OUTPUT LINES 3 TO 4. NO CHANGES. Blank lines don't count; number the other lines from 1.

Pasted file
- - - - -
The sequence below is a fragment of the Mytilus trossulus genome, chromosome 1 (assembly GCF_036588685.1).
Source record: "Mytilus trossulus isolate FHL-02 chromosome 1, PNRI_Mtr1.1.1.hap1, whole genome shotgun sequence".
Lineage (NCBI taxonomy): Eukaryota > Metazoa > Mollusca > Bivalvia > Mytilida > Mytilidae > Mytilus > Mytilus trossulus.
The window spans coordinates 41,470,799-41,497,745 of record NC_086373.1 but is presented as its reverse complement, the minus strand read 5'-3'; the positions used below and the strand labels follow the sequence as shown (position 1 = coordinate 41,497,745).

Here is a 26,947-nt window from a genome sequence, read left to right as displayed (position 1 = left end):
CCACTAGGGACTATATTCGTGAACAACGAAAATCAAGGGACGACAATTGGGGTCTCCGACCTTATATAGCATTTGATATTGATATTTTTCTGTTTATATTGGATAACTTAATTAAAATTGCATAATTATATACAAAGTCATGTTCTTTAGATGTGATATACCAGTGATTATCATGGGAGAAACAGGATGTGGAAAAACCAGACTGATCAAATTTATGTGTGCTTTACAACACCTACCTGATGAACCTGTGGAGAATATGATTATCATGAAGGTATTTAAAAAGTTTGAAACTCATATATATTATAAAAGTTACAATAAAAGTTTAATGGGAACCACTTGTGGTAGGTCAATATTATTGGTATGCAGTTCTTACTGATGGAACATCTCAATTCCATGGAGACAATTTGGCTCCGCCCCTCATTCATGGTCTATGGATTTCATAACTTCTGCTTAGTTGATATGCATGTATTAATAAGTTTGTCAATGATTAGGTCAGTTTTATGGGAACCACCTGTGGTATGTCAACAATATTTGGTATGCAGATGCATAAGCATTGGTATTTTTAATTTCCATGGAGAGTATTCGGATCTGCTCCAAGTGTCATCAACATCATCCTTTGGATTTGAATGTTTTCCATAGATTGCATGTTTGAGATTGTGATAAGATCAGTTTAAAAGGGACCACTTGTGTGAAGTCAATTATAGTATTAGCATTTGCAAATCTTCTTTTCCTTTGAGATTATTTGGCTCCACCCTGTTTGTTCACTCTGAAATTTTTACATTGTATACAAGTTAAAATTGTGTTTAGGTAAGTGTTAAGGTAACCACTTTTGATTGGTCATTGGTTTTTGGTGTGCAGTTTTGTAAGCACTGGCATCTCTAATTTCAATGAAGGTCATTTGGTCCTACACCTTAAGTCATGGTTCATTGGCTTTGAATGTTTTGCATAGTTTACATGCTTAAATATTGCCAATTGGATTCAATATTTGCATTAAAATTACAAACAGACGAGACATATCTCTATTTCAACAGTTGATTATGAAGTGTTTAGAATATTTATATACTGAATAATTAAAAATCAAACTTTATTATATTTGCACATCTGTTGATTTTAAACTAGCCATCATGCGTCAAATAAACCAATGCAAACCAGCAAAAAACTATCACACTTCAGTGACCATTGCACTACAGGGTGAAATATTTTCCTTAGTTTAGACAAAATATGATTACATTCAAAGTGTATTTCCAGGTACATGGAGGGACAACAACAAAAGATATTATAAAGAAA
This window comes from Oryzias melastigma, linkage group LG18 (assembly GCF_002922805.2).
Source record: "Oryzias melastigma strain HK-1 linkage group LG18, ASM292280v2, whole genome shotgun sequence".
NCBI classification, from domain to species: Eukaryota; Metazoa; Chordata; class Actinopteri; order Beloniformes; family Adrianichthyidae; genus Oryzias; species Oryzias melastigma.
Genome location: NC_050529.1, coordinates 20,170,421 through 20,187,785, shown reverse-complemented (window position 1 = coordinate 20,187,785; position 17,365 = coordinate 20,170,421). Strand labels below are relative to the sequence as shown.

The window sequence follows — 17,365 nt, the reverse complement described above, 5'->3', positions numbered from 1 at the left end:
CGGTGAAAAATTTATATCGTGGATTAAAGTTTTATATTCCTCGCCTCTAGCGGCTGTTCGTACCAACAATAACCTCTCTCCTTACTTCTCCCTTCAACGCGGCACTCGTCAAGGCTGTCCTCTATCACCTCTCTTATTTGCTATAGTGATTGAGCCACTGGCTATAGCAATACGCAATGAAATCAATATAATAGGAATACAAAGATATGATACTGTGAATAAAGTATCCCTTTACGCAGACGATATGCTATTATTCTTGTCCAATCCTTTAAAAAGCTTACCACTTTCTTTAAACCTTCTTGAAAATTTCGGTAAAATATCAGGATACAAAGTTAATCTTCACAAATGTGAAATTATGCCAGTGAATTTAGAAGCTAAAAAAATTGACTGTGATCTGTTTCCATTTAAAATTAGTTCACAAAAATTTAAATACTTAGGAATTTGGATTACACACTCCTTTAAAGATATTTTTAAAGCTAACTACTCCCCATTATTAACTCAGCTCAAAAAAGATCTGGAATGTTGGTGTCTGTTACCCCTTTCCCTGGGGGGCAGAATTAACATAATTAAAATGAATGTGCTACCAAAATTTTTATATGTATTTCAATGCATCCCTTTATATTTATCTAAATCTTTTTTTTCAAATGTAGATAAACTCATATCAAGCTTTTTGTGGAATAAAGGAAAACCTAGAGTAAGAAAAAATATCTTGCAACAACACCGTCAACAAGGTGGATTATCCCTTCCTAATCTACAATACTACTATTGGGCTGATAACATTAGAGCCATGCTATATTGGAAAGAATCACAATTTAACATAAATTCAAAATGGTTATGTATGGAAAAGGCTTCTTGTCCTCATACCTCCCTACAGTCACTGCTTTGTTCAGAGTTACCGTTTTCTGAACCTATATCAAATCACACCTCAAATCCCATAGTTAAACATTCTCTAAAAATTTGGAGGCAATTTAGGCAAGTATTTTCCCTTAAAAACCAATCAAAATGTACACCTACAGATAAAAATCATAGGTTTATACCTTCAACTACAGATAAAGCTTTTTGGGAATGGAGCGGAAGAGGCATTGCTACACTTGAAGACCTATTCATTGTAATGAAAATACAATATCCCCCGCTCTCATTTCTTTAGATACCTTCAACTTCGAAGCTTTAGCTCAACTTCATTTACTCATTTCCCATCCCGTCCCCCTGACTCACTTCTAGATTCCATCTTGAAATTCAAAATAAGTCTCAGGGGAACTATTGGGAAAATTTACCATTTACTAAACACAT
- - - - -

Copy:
Lineage (NCBI taxonomy): Eukaryota > Metazoa > Mollusca > Bivalvia > Mytilida > Mytilidae > Mytilus > Mytilus trossulus.
The window spans coordinates 41,470,799-41,497,745 of record NC_086373.1 but is presented as its reverse complement, the minus strand read 5'-3'; the positions used below and the strand labels follow the sequence as shown (position 1 = coordinate 41,497,745).